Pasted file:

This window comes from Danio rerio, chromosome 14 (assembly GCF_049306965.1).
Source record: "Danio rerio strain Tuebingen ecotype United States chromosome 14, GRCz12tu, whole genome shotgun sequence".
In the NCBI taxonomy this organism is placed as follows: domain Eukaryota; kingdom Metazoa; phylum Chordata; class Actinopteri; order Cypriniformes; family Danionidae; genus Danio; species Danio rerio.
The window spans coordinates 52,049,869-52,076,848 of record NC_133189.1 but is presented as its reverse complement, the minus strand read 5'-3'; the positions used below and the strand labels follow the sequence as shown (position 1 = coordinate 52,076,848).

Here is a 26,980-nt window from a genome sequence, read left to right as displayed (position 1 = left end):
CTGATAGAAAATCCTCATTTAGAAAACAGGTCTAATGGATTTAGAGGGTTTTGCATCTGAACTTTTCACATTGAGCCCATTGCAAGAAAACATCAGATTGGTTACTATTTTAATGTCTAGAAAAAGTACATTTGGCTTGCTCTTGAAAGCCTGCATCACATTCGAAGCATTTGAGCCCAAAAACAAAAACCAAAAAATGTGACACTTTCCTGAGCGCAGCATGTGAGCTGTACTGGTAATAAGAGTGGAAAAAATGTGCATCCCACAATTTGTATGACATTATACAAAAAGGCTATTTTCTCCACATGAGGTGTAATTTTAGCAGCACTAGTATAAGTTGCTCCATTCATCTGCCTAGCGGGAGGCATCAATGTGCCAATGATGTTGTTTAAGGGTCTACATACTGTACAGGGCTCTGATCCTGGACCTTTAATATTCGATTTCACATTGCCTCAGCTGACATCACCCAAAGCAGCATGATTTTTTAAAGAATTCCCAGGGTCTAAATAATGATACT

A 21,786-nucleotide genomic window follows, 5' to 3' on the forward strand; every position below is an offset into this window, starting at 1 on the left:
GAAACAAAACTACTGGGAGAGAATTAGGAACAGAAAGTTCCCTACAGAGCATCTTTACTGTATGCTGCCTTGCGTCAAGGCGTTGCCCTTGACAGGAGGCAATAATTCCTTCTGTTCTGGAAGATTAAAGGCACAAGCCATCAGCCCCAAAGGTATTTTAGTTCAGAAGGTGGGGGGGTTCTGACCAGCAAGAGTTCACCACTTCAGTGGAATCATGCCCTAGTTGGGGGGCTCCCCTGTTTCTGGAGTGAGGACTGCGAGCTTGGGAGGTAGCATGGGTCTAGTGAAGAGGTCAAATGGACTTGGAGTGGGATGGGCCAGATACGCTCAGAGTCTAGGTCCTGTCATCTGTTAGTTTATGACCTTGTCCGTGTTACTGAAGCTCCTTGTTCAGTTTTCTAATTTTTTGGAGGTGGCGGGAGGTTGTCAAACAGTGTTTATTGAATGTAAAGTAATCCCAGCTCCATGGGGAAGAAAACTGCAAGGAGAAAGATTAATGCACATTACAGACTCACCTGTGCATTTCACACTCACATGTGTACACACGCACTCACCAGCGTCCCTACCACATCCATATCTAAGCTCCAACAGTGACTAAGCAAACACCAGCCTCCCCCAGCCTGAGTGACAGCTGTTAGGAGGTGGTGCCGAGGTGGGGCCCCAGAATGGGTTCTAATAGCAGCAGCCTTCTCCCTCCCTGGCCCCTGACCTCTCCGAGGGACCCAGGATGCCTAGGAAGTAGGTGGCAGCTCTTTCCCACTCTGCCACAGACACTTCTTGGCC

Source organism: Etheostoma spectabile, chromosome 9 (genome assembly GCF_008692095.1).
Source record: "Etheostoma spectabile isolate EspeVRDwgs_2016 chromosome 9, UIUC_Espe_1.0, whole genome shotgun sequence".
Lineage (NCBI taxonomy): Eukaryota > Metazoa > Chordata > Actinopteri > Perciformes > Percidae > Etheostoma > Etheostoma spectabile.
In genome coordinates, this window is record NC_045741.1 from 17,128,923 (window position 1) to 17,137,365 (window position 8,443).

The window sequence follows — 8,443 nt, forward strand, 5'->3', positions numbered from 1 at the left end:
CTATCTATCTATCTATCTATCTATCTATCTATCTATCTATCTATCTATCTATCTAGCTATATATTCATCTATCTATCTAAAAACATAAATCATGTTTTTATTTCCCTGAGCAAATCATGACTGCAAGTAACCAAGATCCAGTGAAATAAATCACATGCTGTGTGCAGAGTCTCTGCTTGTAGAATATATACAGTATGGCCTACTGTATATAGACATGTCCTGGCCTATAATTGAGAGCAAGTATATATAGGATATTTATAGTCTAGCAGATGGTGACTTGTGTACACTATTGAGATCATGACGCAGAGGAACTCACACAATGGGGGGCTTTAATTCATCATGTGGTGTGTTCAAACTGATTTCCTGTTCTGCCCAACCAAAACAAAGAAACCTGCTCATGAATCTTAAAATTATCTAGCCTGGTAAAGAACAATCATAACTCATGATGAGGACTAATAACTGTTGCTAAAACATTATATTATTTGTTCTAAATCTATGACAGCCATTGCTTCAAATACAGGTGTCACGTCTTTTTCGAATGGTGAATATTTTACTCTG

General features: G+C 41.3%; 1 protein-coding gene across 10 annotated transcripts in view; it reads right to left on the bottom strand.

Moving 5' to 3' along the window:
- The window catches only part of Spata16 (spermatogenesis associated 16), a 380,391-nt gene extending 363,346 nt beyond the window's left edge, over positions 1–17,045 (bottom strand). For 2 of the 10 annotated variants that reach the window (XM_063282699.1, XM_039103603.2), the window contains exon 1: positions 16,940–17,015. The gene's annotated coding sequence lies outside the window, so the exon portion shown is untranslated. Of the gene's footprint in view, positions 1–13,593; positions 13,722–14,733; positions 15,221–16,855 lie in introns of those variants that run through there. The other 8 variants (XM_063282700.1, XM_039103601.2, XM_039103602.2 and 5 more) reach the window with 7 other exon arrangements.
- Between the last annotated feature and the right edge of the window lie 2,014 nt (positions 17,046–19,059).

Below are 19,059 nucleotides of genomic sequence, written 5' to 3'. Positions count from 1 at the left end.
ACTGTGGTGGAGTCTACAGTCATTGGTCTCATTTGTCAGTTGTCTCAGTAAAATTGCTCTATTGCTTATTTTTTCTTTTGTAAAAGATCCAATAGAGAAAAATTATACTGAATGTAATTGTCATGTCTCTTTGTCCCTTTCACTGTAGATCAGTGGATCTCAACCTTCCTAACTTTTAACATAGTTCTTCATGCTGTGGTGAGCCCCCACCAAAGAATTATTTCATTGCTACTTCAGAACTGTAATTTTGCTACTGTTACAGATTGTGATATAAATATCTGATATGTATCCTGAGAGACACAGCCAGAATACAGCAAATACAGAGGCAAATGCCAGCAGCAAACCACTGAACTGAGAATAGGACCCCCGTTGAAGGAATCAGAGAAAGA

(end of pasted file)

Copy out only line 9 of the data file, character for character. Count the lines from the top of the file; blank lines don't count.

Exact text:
Source organism: Etheostoma spectabile, chromosome 9 (genome assembly GCF_008692095.1).